The most boggling question I have about IT is why it stuck with the R-rating, which feels like a leftover relic from the movie Fukunaga was trying to make, but no longer belongs in the comedic adventure story we end up with. Subtract a few swear words and a violent scene in the first half, and you’re back into PG-13 land, presumably, because nothing in the horror realm of the film feels like it deserves the rating.

It might seem silly to compare this film to Netflix’s Stranger Things, which was obviously inspired by IT, rather than the other way around, but it’s hard not to when one of the main cast members (Finn Wolfhard) shows up on screen. If you liked the tone of that show, you’ll find plenty to enjoy here. But in many ways Stranger Things did a better job at being that coming of age romp that this iteration of IT could only half-commit to in the amount of time it had.


  1. Just once, could someone do a movie (or comic or TV show) set in the ’80s where the characters are NOT children? There actually were adults in the ’80s, believe it or not.

  2. “Just once, could someone do a movie (or comic or TV show) set in the ’80s where the characters are NOT children? There actually were adults in the ’80s, believe it or not.”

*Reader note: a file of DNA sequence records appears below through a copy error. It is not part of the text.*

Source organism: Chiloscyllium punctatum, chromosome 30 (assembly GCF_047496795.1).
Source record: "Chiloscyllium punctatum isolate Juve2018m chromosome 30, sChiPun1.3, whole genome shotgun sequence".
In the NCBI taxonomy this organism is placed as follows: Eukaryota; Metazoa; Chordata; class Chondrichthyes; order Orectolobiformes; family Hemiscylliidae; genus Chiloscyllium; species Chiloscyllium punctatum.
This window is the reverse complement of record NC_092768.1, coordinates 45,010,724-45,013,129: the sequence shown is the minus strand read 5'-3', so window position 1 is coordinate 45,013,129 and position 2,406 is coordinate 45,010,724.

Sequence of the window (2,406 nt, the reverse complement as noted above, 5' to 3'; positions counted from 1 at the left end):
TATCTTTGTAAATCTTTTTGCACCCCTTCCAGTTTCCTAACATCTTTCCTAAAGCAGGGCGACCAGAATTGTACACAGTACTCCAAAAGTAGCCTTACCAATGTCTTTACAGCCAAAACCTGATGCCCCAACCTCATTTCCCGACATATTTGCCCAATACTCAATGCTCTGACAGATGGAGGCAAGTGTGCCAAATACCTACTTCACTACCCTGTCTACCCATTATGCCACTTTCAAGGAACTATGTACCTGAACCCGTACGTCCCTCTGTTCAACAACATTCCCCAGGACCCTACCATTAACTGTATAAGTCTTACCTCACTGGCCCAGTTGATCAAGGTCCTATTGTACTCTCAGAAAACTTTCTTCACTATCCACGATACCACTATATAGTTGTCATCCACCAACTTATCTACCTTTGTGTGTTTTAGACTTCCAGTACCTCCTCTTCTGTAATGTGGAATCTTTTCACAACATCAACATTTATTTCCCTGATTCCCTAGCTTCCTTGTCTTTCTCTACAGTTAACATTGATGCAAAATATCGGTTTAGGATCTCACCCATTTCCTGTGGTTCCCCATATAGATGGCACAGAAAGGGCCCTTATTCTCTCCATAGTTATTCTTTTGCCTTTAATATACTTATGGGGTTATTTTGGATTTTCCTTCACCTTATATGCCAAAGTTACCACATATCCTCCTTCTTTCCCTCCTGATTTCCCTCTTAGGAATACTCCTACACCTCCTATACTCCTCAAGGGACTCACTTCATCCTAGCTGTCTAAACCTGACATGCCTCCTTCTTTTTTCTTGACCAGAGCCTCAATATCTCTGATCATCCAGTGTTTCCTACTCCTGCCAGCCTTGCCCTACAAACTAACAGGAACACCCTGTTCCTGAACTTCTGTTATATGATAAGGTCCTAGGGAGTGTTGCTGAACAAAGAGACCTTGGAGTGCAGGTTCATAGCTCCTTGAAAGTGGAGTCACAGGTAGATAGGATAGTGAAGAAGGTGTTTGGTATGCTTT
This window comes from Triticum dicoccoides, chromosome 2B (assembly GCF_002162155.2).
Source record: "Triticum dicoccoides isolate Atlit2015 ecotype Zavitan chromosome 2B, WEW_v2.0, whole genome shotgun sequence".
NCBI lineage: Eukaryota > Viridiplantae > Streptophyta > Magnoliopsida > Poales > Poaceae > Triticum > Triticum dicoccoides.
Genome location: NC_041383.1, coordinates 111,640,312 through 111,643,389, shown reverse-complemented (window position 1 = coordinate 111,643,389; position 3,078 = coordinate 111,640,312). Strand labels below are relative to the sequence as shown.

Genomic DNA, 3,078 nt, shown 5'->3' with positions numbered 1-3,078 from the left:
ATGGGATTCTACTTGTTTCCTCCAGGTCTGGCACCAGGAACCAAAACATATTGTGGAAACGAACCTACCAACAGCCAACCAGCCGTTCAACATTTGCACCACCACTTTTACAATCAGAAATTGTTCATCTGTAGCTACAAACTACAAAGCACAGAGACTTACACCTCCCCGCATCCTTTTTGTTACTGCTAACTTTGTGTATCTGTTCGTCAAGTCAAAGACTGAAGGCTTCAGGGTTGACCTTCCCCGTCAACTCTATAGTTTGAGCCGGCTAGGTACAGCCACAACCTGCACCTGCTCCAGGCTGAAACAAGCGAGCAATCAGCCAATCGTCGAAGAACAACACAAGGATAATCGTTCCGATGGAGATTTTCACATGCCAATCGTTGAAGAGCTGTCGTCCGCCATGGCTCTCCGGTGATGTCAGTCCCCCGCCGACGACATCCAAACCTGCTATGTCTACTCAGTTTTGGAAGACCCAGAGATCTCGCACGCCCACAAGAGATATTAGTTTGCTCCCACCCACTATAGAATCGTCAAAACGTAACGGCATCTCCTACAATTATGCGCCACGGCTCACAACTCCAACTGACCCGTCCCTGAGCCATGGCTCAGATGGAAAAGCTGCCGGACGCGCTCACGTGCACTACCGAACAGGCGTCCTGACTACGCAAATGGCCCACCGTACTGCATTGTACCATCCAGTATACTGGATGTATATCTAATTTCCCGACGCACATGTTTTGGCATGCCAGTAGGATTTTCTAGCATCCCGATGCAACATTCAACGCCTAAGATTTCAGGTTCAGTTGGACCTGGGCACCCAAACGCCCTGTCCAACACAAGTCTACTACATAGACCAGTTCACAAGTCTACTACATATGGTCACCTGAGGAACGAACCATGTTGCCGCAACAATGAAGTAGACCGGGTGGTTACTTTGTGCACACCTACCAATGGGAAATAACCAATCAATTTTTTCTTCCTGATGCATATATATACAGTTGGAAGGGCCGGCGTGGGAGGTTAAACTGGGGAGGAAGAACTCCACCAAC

Actually, George, the novel was written in 1986, so the parts with the kids were set in the 1950’s, with the adult parts set in modern times, or 1986. They moved that timetable up in this film adaptation so the adult scenes could be modern day. Hence the 80’s setting, with the sequel (starring the children as adults) being set in modern times.

    Also, “Stranger Things” (which is, I assume, one of the targets of your ire) had several prominent characters who were adults. “GLOW”, the Netflix show about women wrestlers, is set in the 80’s, with an all-adult cast.

    What other shows/movies/comics are set in the 80’s with children protagonists? The only one that comes to mind is “Paper Girls”, but the whole point of that comic is the juxtaposition of the children with their adult selves. I’m certain I’m missing some others.

  3. Do you really think the studio will go along with a sequel that has the kids as adults? So what if that would be faithful to the novel? Studios want more of the same. They’ll probably want another adventure with the characters as kids.

    “Paper Girls” and “Stranger Things” and now “It” are just examples of younger Gen Xers and older Millennials mythologizing their childhoods in the ’80s. Like the boomers did with “The Wonder Years” and other pop culture items set in the ’60s.

    As for “Stranger Things,” the adults were supporting figures. It wasn’t their story. It was the kids’ story.

  4. And why does almost every ’80s story have to be set in a virtually all-white suburban world? Yes, we know why: that was the setting of beloved Spielberg and John Hughes movies from that decade, to which these movies are paying tribute (i.e., ripping off).

  5. Sorry, I meant to put quotation marks around your comment. I don’t see a way to edit to correct that. A thousand pardons.